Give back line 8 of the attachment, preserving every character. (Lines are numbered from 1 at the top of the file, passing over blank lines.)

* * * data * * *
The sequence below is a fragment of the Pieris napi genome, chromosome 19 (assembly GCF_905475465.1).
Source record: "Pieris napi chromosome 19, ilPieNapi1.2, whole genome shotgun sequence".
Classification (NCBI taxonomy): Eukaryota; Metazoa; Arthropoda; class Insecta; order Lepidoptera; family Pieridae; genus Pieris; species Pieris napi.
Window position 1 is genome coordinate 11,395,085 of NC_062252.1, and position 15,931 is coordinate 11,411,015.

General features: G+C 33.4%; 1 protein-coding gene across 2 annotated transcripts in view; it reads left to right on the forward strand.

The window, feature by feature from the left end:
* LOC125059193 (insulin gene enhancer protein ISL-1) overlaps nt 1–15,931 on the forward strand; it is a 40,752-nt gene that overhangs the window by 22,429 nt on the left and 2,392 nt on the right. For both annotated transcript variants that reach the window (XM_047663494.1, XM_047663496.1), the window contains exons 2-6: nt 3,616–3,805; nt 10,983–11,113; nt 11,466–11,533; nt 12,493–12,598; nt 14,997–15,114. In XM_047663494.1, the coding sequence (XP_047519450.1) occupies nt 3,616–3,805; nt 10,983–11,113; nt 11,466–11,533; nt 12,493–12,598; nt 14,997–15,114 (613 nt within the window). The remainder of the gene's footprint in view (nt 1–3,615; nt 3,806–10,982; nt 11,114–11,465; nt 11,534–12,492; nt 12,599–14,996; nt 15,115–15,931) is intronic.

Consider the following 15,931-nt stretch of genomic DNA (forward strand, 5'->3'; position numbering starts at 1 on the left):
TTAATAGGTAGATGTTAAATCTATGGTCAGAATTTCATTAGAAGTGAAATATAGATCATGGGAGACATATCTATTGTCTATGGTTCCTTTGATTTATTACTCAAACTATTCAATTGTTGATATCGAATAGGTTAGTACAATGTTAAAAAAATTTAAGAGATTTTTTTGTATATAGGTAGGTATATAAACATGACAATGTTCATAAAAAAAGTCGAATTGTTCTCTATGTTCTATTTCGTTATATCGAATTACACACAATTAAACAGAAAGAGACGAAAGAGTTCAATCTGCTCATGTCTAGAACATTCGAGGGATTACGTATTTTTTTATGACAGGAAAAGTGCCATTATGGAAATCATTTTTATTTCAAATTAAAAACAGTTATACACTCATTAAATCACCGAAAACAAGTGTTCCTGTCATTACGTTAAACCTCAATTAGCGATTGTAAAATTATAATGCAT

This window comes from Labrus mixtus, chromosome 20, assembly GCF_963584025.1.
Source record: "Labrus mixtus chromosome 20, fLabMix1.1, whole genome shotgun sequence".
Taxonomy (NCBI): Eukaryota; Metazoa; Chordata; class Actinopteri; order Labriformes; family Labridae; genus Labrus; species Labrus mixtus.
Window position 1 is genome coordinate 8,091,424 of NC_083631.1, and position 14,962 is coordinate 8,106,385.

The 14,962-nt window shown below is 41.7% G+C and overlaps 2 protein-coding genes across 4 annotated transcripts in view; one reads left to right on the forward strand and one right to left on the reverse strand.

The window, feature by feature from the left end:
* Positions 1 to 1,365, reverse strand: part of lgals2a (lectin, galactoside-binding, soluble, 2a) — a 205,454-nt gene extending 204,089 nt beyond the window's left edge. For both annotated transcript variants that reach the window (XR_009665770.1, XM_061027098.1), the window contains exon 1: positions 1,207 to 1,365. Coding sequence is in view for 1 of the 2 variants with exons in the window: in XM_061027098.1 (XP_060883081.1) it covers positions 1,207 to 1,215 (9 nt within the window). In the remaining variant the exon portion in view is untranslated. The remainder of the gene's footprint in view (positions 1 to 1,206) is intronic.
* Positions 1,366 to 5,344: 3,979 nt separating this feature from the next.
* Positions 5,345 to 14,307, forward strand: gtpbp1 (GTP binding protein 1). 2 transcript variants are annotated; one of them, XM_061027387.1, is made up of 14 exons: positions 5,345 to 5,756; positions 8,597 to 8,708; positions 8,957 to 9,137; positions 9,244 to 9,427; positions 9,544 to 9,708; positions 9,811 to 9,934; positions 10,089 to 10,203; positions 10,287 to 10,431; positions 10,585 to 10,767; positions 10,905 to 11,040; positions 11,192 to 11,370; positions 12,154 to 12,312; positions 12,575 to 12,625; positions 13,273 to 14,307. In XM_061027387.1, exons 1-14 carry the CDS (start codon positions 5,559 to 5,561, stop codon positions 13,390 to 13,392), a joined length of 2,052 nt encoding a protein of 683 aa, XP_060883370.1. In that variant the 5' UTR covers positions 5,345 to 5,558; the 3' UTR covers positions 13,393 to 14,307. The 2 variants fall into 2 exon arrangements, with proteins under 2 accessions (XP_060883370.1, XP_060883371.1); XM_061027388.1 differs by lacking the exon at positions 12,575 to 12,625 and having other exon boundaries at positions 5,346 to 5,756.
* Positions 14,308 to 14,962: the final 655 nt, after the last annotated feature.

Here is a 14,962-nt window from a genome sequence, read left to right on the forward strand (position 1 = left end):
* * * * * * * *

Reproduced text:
Consider the following 15,931-nt stretch of genomic DNA (forward strand, 5'->3'; position numbering starts at 1 on the left):